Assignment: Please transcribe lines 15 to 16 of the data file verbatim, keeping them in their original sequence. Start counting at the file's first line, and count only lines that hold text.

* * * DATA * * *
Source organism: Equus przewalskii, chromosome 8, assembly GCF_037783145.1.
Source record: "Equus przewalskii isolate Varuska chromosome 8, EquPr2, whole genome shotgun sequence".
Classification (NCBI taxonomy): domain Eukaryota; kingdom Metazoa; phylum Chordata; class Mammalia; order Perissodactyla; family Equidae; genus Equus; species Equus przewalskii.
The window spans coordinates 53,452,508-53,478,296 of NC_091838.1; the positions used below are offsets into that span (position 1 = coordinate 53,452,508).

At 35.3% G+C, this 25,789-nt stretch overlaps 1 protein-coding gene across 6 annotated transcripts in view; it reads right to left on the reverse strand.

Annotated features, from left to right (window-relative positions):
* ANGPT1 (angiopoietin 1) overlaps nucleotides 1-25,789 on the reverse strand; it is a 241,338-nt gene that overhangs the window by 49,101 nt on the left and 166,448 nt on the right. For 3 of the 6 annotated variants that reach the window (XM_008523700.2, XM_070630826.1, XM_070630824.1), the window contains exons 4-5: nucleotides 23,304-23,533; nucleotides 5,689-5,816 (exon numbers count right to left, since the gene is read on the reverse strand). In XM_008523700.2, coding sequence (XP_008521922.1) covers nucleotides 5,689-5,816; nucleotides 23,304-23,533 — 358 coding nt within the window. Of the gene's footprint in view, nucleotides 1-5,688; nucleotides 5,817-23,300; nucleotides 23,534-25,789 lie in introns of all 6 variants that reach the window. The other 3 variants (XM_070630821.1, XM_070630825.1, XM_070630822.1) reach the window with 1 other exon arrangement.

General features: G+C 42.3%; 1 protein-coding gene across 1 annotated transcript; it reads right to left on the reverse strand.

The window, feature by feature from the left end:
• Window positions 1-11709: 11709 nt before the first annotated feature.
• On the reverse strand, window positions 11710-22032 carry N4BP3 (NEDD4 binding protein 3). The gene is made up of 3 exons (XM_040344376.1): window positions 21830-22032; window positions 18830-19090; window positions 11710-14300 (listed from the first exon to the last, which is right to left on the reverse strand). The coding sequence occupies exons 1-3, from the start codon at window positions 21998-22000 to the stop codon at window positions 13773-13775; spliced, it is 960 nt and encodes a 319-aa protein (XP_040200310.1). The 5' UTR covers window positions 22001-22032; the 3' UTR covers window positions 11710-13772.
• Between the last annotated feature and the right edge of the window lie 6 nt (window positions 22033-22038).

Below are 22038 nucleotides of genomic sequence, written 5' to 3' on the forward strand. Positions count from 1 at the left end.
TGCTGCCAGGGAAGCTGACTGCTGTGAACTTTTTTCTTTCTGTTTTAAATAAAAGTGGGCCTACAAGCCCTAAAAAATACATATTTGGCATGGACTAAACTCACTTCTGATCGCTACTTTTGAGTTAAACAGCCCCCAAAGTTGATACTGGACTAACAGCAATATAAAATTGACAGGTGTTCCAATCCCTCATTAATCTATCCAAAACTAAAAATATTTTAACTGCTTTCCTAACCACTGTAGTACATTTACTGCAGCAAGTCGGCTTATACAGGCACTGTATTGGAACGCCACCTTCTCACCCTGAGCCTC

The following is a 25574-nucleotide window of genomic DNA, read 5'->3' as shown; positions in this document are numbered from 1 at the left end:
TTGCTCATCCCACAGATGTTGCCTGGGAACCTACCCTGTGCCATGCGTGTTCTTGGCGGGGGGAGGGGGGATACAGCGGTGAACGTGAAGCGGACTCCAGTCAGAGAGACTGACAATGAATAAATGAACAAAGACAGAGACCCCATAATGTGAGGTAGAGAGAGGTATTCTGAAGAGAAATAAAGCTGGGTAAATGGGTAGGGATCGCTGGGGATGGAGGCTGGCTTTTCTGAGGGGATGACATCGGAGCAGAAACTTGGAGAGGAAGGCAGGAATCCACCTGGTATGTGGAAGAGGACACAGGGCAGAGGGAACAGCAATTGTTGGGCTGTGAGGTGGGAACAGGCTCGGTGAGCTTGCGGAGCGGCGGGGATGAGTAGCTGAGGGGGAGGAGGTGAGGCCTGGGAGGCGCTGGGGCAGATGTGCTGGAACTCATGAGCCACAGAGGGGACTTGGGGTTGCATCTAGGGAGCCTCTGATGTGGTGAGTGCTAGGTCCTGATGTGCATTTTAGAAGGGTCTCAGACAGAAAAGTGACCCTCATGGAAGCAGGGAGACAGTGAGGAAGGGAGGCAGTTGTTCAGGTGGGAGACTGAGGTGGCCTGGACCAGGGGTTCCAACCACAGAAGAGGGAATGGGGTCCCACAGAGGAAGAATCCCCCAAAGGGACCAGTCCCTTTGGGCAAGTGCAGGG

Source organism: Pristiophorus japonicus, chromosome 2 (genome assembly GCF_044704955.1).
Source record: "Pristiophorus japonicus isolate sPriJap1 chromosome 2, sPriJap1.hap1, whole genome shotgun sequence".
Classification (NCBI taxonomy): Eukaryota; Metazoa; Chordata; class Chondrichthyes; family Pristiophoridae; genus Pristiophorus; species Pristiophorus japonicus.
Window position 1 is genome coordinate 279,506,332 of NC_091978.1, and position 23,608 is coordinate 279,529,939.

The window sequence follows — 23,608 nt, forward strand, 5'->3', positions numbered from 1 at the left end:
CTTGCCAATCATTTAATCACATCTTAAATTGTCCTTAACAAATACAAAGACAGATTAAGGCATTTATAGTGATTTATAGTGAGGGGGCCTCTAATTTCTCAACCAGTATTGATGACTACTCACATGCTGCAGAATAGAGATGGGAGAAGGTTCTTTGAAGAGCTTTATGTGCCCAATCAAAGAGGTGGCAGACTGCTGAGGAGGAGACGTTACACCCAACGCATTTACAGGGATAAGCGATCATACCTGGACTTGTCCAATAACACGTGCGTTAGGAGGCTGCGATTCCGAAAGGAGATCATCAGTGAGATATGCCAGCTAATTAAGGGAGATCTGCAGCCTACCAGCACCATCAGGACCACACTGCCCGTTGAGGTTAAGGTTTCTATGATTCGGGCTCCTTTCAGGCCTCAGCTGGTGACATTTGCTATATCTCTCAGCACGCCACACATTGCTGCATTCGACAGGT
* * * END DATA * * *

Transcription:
The following is a 25574-nucleotide window of genomic DNA, read 5'->3' as shown; positions in this document are numbered from 1 at the left end:
TTGCTCATCCCACAGATGTTGCCTGGGAACCTACCCTGTGCCATGCGTGTTCTTGGCGGGGGGAGGGGGGATACAGCGGTGAACGTGAAGCGGACTCCAGTCAGAGAGACTGACAATGAATAAATGAACAAAGACAGAGACCCCATAATGTGAGGTAGAGAGAGGTATTCTGAAGAGAAATAAAGCTGGGTAAATGGGTAGGGATCGCTGGGGATGGAGGCTGGCTTTTCTGAGGGGATGACATCGGAGCAGAAACTTGGAGAGGAAGGCAGGAATCCACCTGGTATGTGGAAGAGGACACAGGGCAGAGGGAACAGCAATTGTTGGGCTGTGAGGTGGGAACAGGCTCGGTGAGCTTGCGGAGCGGCGGGGATGAGTAGCTGAGGGGGAGGAGGTGAGGCCTGGGAGGCGCTGGGGCAGATGTGCTGGAACTCATGAGCCACAGAGGGGACTTGGGGTTGCATCTAGGGAGCCTCTGATGTGGTGAGTGCTAGGTCCTGATGTGCATTTTAGAAGGGTCTCAGACAGAAAAGTGACCCTCATGGAAGCAGGGAGACAGTGAGGAAGGGAGGCAGTTGTTCAGGTGGGAGACTGAGGTGGCCTGGACCAGGGGTTCCAACCACAGAAGAGGGAATGGGGTCCCACAGAGGAAGAATCCCCCAAAGGGACCAGTCCCTTTGGGCAAGTGCAGGG